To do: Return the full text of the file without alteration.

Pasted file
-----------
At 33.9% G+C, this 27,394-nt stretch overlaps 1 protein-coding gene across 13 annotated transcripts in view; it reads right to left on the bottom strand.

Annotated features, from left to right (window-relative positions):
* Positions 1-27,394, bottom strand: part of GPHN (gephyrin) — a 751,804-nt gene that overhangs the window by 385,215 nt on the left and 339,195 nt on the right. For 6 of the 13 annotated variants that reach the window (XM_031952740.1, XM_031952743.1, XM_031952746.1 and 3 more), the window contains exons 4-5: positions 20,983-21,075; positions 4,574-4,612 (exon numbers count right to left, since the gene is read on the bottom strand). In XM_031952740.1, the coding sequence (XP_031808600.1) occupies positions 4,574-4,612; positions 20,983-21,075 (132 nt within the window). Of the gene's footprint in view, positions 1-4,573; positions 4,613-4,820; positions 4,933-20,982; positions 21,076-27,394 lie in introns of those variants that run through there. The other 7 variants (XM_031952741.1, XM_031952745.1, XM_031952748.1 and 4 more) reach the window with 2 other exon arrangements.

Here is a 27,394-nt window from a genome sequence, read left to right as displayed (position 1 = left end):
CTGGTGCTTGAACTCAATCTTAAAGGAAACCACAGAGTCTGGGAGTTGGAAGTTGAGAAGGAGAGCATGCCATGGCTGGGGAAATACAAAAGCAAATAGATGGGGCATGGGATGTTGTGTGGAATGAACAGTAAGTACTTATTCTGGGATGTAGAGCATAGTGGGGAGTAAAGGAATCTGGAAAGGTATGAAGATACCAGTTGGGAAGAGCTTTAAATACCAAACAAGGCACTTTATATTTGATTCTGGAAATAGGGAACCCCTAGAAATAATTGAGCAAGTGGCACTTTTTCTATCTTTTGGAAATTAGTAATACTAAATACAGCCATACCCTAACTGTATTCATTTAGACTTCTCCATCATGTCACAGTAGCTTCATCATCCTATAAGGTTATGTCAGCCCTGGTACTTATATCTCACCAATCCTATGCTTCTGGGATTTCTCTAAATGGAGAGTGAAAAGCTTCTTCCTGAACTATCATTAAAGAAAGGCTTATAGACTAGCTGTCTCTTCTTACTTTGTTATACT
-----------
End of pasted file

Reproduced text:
At 33.9% G+C, this 27,394-nt stretch overlaps 1 protein-coding gene across 13 annotated transcripts in view; it reads right to left on the bottom strand.

Annotated features, from left to right (window-relative positions):
* Positions 1-27,394, bottom strand: part of GPHN (gephyrin) — a 751,804-nt gene that overhangs the window by 385,215 nt on the left and 339,195 nt on the right. For 6 of the 13 annotated variants that reach the window (XM_031952740.1, XM_031952743.1, XM_031952746.1 and 3 more), the window contains exons 4-5: positions 20,983-21,075; positions 4,574-4,612 (exon numbers count right to left, since the gene is read on the bottom strand). In XM_031952740.1, the coding sequence (XP_031808600.1) occupies positions 4,574-4,612; positions 20,983-21,075 (132 nt within the window). Of the gene's footprint in view, positions 1-4,573; positions 4,613-4,820; positions 4,933-20,982; positions 21,076-27,394 lie in introns of those variants that run through there. The other 7 variants (XM_031952741.1, XM_031952745.1, XM_031952748.1 and 4 more) reach the window with 2 other exon arrangements.

Here is a 27,394-nt window from a genome sequence, read left to right as displayed (position 1 = left end):
CTGGTGCTTGAACTCAATCTTAAAGGAAACCACAGAGTCTGGGAGTTGGAAGTTGAGAAGGAGAGCATGCCATGGCTGGGGAAATACAAAAGCAAATAGATGGGGCATGGGATGTTGTGTGGAATGAACAGTAAGTACTTATTCTGGGATGTAGAGCATAGTGGGGAGTAAAGGAATCTGGAAAGGTATGAAGATACCAGTTGGGAAGAGCTTTAAATACCAAACAAGGCACTTTATATTTGATTCTGGAAATAGGGAACCCCTAGAAATAATTGAGCAAGTGGCACTTTTTCTATCTTTTGGAAATTAGTAATACTAAATACAGCCATACCCTAACTGTATTCATTTAGACTTCTCCATCATGTCACAGTAGCTTCATCATCCTATAAGGTTATGTCAGCCCTGGTACTTATATCTCACCAATCCTATGCTTCTGGGATTTCTCTAAATGGAGAGTGAAAAGCTTCTTCCTGAACTATCATTAAAGAAAGGCTTATAGACTAGCTGTCTCTTCTTACTTTGTTATACT